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Identifier 000438351
Title Η στρατηγική Cocooning στον εμβολιασμό: παρελθόν, παρόν και μέλλον Cocooning in vaccination: past, present and future
Alternative Title Cocooning in vaccination: past, present and future
Author Αλιφιεράκη, Στυλιανή
Thesis advisor Βεργαδή, Ελένη
Γαλανάκης, Εμμανουήλ
Σμυρνάκης, Εμμανουήλ
Abstract Background: Despite medical advances and the development of effective and safe vaccines, infective agents threaten public health necessitating further preventative measures to be implemented. Cocooning is a well-known vaccination strategy, in which the close contacts of a vulnerable individual, who is not able to be vaccinated, get immunised. This practice indirectly creates a protective environment for the “at-risk” individual through reduced transmission of the respective vaccine-preventable disease (VPD). Objectives: Aim of the current study is to present a chronology of the cocooning vaccination strategy with main focus on the applications and uptake, limitations and benefits as well as the future implications of the strategy. Methods: The methodology used for the conduction of the study was literature review on the following international medical databases: MEDLINE, Embase, Journals Ovid, AMED, Global Health, Cochrane library and Scopus. The keywords used for the search were: [Cocooning AND Vaccin*] OR [Cocooning AND Immun*]. Articles only in English and those referred to the cocooning vaccination strategy were included. Studies in other languages and the ones using cocooning as a shielding strategy were excluded. Results: The pertussis resurgence since the 1980s and the significant burden of disease in young infants led to the development of the Global Pertussis Initiative in 2001, in order to combat the problem. Amongst the solutions suggested, cocooning was a well-promising strategy and official recommendations from CDC/ACIP followed in 2006. The strategy was subsequently used for the infantile protection against influenza. Increasing evidence around its implementation difficulties, the high cost and poor uptake and effectiveness gave rise to the revision of the guidelines. Simultaneously, other vaccination strategies for prevention of pertussis in infants were examined and maternal immunisation in pregnancy (MIP) dominated as a safe and effective strategy, through the additional transplacental transmission of antibodies and protection since birth. Since 2012, CDC/ACIP and ACOG recommend the Tdap vaccination from the end of 2nd trimester in every pregnancy. Cocooning remains a complementary strategy in the cases where MIP has not been achieved. Ongoing evaluation of the two strategies show a higher effectiveness and less cost of MIP but cocooning seems to be the most cost-saving strategy with higher benefit at a societal level. Through the years, the role of cocooning has expanded to the protection of other vulnerable groups (immunosuppressed, elderly) with further applications but less well-established recommendations. Conclusion: The role of cocooning at present is debatable due to its numerous logistical challenges, cost and ambiguous effectiveness, which compromise its implementation. On the other hand, the public health benefits it confers for the most vulnerable individuals, the educational and ethical perspectives of this strategy call for further attention. If certain facilitators are encouraged, the strategy can have a significant impact on the future vaccination strategies. The fact that new diseases continuously emerge, and new vaccines make their appearance means that cocooning will have an ongoing role in the protection of the non-negligible portion of the population who still cannot be vaccinated or mount adequate responses by themselves.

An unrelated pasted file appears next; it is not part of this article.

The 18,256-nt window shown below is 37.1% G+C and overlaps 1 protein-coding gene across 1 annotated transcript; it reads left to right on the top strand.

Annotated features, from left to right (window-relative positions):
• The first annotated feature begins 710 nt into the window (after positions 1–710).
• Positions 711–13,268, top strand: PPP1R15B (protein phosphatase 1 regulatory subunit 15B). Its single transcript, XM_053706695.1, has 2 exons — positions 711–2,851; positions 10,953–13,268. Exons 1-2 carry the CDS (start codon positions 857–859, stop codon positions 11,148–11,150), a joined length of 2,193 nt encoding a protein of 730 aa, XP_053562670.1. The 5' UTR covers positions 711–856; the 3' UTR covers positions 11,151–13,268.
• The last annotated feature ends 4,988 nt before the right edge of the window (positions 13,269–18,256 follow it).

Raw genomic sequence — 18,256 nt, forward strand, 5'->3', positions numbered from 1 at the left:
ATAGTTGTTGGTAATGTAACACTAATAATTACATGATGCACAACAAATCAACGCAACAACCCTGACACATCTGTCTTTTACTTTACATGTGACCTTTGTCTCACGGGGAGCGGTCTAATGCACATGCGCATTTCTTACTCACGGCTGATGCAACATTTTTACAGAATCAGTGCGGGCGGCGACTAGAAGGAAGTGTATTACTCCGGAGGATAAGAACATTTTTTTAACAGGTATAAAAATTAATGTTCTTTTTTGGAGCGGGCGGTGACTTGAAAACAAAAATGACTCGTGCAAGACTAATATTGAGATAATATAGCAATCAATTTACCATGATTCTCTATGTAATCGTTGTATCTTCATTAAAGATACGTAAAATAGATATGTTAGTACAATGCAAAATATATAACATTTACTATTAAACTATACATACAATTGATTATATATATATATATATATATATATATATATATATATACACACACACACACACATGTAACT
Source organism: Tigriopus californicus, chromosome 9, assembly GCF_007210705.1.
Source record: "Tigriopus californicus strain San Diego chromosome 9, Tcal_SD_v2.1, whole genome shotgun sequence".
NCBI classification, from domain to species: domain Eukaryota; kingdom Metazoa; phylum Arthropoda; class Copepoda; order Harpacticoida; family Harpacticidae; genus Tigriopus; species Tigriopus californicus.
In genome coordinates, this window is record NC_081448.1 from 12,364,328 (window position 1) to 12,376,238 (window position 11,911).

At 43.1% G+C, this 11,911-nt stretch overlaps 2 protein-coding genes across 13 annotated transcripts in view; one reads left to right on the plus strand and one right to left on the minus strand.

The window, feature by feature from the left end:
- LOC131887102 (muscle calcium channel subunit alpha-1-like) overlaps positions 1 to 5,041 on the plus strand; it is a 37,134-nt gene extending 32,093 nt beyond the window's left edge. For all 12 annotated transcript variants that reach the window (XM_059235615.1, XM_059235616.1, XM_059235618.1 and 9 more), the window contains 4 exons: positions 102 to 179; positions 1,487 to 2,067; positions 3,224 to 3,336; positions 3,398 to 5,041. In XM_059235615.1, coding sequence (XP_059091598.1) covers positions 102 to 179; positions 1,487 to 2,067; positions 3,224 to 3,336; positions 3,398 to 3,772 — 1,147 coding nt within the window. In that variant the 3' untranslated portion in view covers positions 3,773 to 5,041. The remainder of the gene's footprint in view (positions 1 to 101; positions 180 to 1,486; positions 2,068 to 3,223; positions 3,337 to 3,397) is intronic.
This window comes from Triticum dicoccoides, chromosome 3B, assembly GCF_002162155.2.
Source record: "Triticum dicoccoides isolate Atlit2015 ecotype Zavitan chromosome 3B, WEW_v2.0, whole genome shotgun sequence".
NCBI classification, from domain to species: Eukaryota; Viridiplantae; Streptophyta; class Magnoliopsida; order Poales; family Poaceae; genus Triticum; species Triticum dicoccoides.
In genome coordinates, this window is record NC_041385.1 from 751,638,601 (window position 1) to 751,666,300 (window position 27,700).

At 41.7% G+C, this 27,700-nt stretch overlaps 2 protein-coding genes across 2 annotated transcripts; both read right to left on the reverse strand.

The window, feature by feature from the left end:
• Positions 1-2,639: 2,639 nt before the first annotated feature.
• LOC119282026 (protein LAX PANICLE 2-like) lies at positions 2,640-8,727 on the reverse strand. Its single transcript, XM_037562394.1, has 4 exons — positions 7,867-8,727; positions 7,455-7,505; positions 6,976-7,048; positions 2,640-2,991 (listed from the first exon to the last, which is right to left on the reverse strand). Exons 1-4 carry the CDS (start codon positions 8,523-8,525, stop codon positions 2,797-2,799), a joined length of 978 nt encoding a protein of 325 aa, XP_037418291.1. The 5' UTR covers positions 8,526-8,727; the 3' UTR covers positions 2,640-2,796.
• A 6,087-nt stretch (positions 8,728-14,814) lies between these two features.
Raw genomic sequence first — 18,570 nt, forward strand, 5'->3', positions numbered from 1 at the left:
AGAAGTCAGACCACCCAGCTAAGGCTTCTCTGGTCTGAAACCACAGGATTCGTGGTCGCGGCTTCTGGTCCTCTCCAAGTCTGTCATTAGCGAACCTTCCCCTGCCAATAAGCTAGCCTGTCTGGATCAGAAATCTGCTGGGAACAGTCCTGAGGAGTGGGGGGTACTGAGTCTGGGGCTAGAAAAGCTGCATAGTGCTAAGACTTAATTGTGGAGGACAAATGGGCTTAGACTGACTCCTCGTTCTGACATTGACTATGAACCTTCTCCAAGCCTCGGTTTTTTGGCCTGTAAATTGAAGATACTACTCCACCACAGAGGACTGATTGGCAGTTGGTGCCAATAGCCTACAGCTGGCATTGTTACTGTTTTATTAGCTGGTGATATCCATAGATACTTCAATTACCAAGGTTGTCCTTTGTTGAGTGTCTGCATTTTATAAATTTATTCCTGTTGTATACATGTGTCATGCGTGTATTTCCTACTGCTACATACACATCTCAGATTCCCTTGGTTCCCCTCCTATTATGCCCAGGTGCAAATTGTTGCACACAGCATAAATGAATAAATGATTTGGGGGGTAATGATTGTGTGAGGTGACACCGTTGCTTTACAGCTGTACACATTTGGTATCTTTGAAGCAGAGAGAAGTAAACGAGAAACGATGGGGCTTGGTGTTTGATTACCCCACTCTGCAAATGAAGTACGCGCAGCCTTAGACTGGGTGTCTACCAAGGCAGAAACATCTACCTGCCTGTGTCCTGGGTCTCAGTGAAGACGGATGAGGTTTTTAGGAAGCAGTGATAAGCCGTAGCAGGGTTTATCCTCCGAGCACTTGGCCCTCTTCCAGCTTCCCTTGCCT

Language Greek
Subject Immunisation strategy
Immunosupressed individuals
Maternal immunisation
Vaccination strategy
Ανοσοκατεσταλμένοι
Εμβολιαστικά κίνητρα
Εμβολιαστική στρατηγική
Μητρικός εμβολιασμός
Issue date 2021-03-29
Collection   School/Department--School of Medicine--Department of Medicine--Post-graduate theses
  Type of Work
Permanent Link https://elocus.lib.uoc.gr//dlib/3/6/f/metadata-dlib-1616149096-977612-4115.tkl Bookmark and Share
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